Winter Waits

Winter Waits

Hardcover(1 ED)

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Winter Waits 5 out of 5 based on 0 ratings. 3 reviews.
Guest More than 1 year ago
A heart-felt story with a mythical family that all parents will relate to. The child, Winter, has to wait for his busy parents to finish work so they can play. Whimsical illustrations. Even my younger kids enjoy it.
Guest More than 1 year ago
I can't begin to explain how excited I was when this book came out. I am a big fan of the author's first book on the beauty of the seasons-Wild Child set in Autumn, and to see that another book has been written in the same style with the same beautiful illustrations had me ready to run outside in the snow and enjoy the beauty of the outside world. I am a children's bookseller at Barnes and Noble and this book as well as Wild Child are on my highly reccomended list for my customers. I am a big fan of children's books that incorporate nature and its many wonders in a poetic and easy to understand format and this book is on the A list. The depictions of Winter and Father Time and the winter words that are put into play throughout the story are wonderful. This is an eye catching easy to read and understand book for children. I have read it at my story times before and it is always a big hit. Add this to your children's bookshelf, you will be happy that you did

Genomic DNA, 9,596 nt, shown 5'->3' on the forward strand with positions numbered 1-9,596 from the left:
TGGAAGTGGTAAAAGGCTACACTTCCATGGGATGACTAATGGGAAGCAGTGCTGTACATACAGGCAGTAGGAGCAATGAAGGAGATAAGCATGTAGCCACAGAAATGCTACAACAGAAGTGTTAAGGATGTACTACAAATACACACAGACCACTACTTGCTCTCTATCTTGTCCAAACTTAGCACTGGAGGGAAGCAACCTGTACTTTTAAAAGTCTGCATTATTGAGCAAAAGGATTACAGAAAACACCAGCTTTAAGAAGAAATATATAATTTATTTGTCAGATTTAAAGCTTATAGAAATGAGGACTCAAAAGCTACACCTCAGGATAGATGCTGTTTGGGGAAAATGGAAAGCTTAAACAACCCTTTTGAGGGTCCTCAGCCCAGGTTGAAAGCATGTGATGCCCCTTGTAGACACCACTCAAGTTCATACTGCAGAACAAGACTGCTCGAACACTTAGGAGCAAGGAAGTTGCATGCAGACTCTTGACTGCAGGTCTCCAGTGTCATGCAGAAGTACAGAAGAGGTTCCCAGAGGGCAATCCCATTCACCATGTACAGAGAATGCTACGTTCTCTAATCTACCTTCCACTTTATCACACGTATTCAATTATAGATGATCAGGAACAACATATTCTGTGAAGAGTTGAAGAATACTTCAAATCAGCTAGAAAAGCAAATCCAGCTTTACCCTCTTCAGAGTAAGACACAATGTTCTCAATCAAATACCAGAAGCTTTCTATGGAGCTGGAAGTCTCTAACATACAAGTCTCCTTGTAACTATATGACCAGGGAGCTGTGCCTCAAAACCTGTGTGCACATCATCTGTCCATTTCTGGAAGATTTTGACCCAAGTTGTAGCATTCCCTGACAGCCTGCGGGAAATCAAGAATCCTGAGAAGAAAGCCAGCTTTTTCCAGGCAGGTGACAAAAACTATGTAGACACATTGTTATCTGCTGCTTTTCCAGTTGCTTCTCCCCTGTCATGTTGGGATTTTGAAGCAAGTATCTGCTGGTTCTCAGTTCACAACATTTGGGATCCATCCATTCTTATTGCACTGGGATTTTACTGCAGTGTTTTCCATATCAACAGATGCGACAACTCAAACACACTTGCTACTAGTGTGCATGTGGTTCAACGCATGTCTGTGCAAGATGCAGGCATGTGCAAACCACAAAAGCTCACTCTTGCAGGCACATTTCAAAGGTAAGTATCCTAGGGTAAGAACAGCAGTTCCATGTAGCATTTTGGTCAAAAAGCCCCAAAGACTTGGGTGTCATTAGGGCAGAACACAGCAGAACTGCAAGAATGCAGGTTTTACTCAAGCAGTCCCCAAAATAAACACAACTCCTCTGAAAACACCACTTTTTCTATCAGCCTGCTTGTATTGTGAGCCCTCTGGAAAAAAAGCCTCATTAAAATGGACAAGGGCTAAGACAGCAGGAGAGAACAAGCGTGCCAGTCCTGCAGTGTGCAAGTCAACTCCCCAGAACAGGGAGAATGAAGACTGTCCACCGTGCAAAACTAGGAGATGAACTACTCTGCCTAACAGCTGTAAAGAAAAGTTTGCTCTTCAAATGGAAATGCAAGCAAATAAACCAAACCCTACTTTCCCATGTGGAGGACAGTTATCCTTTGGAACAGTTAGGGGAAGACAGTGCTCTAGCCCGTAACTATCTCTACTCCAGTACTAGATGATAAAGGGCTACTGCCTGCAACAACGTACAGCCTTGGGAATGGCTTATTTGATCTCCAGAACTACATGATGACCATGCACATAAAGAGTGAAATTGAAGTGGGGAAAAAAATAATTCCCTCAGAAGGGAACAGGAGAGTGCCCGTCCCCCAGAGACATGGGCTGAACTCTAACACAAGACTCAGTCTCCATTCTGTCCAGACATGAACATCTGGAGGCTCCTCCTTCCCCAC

Guest More than 1 year ago
As the author of this book, I was excited to continue the story of Nature's family. In WILD CHILD, Autumn and Mother Earth told the universal story of a child not wanting to go to bed. In this sequel book, WINTER WAITS, Winter and Father Time tell the universal story of a parent being too busy to play with a child. But Winter is a persistent young lad. He keeps busy while he waits for his father to finish setting the world's clocks--he 'whistens and glistens' the world in frost, then 'chimmers and chisels' a frozen waterfall into an ice sculpture, and then finally 'sprools and sprinkles' snowflakes all over the earth. Each time he returns to his father to see if he's ready to play yet. At last, Father Time realizes that playing with his son is more important than work and they 'wristle and wrestle, frisk and frolic, scuffle and scamper away.' Once again, as in WILD CHILD, Greg Couch's illustrations are magnificent. His blues, pinks, purples, and turquoises set a wintry mood. And his Father Time is a collection of many visual time references--a sun dial nose, half-moon face, a constellation body, etc. And Winter's special gift to his father is a magnificent snowflake that seems to glow in its radiant beauty. This book is about the gift a time--one of the most precious gifts we all have--a gift I hope we all can learn to savor and enjoy!